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Category: Science

Students Get Schooled by Schools of Fish

USDA Under Secretary Cathie Woteki reviews the hydroponic garden at Food and Finance High School in New York City, which is fed nutrients from sediment collected in Dr. Warner’s basement fish tanks and pumped up four floors to the garden.

USDA Under Secretary Cathie Woteki reviews the hydroponic garden at Food and Finance High School in New York City, which is fed nutrients from sediment collected in Dr. Warner’s basement fish tanks and pumped up four floors to the garden.

This post is part of the Science Tuesday feature series on the USDA blog. Check back each week as we showcase stories and news from USDA’s rich science and research portfolio.

Schools of fish may be common things to see, but watching some fish school high school students from a basement in Manhattan’s West Side is a different experience altogether. Cathie Woteki, USDA’s Chief Scientist and Under Secretary for Research, Education and Economics, observed such a program recently during a visit to Food and Finance High School in New York.

There on West 50th Street, Cornell University operates laboratories that represent the latest in scientific technology to raise fresh, clean fish in addition to garden produce in a sustainable urban setting. Renowned Cornell scientist and educator Philson Warner developed a system for continuously re-circulating and reconditioning water to raise more than 10,000 tilapia and other fish at a time in the basement lab. The nutrient-rich water from the fish is then transferred to a hydroponic garden located a few floors up on campus. That garden produces nine types of lettuce, Chinese cabbage such as bok choi, and a variety of herbs that include sweet basil, oregano, thyme and parsley. The plants then clean the water, which is sent back to the fish. Read more »

Veterinary Medicine Loan Repayment Program Pays Dividends

A veterinarian in field with cattle

The Veterinary Medicine Loan Repayment Program helps vets repay qualified student loans for service as food animal veterinarians in selected areas of the country. (iStock image)

This post is part of the Science Tuesday feature series on the USDA blog. Check back each week as we showcase stories and news from USDA’s rich science and research portfolio.

A solid education is crucial to those seeking careers in animal science. However, many student loans can be burdensome. But a student loan payment the size of a mortgage couldn’t stop someone who has wanted to be a veterinarian since they learned to talk. Dr. Annie Bowes is one of those people.

After acquiring the knowledge to begin her dream career, Dr. Bowes was left with overwhelming debt.  Luckily for this Idaho-based veterinarian, she wasn’t left alone to repay it. In 2011, she received assistance through the Veterinary Medicine Loan Repayment Program (VMLRP) a program funded by USDA’s National Institute of Food and Agriculture (NIFA). Read more »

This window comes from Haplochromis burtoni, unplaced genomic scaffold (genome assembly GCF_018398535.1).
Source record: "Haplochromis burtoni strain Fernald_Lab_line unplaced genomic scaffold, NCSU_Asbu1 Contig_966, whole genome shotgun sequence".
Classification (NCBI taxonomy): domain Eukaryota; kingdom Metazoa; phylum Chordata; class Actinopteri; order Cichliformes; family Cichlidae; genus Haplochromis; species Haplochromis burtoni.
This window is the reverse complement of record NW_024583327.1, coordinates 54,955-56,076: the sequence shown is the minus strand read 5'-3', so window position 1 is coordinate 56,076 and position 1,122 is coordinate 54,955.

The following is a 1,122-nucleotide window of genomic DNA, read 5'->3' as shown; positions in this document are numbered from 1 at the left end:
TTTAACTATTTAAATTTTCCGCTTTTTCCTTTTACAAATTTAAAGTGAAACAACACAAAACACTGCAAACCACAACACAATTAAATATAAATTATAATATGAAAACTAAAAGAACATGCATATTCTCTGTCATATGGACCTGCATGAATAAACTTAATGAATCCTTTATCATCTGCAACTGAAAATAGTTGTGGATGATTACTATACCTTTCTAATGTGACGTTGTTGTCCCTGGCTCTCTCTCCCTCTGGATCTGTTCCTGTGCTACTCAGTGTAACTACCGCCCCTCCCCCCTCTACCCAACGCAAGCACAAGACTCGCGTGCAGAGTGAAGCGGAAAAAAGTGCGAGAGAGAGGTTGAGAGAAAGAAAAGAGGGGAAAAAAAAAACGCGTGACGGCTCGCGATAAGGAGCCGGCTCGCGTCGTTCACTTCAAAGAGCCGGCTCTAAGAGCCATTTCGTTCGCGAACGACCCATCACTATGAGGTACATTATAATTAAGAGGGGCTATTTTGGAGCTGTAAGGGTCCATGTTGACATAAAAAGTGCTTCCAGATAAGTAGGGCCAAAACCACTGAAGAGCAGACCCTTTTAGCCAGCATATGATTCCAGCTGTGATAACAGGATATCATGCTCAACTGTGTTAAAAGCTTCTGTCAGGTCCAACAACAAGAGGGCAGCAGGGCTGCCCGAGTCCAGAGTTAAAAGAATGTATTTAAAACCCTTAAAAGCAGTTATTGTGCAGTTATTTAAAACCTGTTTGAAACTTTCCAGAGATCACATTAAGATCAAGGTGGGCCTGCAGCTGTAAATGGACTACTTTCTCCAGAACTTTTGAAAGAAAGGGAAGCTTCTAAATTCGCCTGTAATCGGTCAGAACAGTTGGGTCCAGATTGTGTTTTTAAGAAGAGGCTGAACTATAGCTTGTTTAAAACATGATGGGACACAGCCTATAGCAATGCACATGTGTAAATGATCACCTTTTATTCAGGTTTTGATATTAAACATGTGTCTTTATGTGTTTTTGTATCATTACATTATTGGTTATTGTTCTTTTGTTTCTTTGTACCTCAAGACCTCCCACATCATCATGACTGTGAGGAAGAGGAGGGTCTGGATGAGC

USDA Seeks Variety to Help American Agriculture Flourish

Gardeners, farmers and dreamers are finding it’s a good time to think about the variety of seeds and plants for spring. AMS Plant Variety Protection Office (PVPO) grants certificates of intellectual property protection to encourage the development of new varieties of plants. Photo courtesy of Stacey Shintani.

Gardeners, farmers and dreamers are finding it’s a good time to think about the variety of seeds and plants for spring. AMS Plant Variety Protection Office (PVPO) grants certificates of intellectual property protection to encourage the development of new varieties of plants. Photo courtesy of Stacey Shintani.

While most of the country is braving cold and blustery winter conditions, farmers and gardeners are busy looking ahead to the spring. They are contemplating the variety of seeds or the plants that they will use. The USDA’s Agricultural Marketing Service (AMS) increases the options for our farmers, gardeners, and plant breeders by making sure there is an abundance of varieties available.

We do this through our Plant Variety Protection Office (PVPO), which grants certificates of intellectual property protection to developers of new plant varieties. These certificates enable breeders to market their variety exclusively for 20 years. The protection is an incentive for the development of new and improved varieties. Read more »

Helping Ag Businesses Reflect on their Accomplishments and Look to the Future

Lamb Locator screenshot

The American Lamb Board’s Lamb Locator provides locations where lamb fans can enjoy this tasty product. Not only does the Lamb Locator list farmers markets, grocers, butchers and restaurants selling American lamb, it also includes a list of wholesale suppliers. Photo courtesy of the American Lamb Board.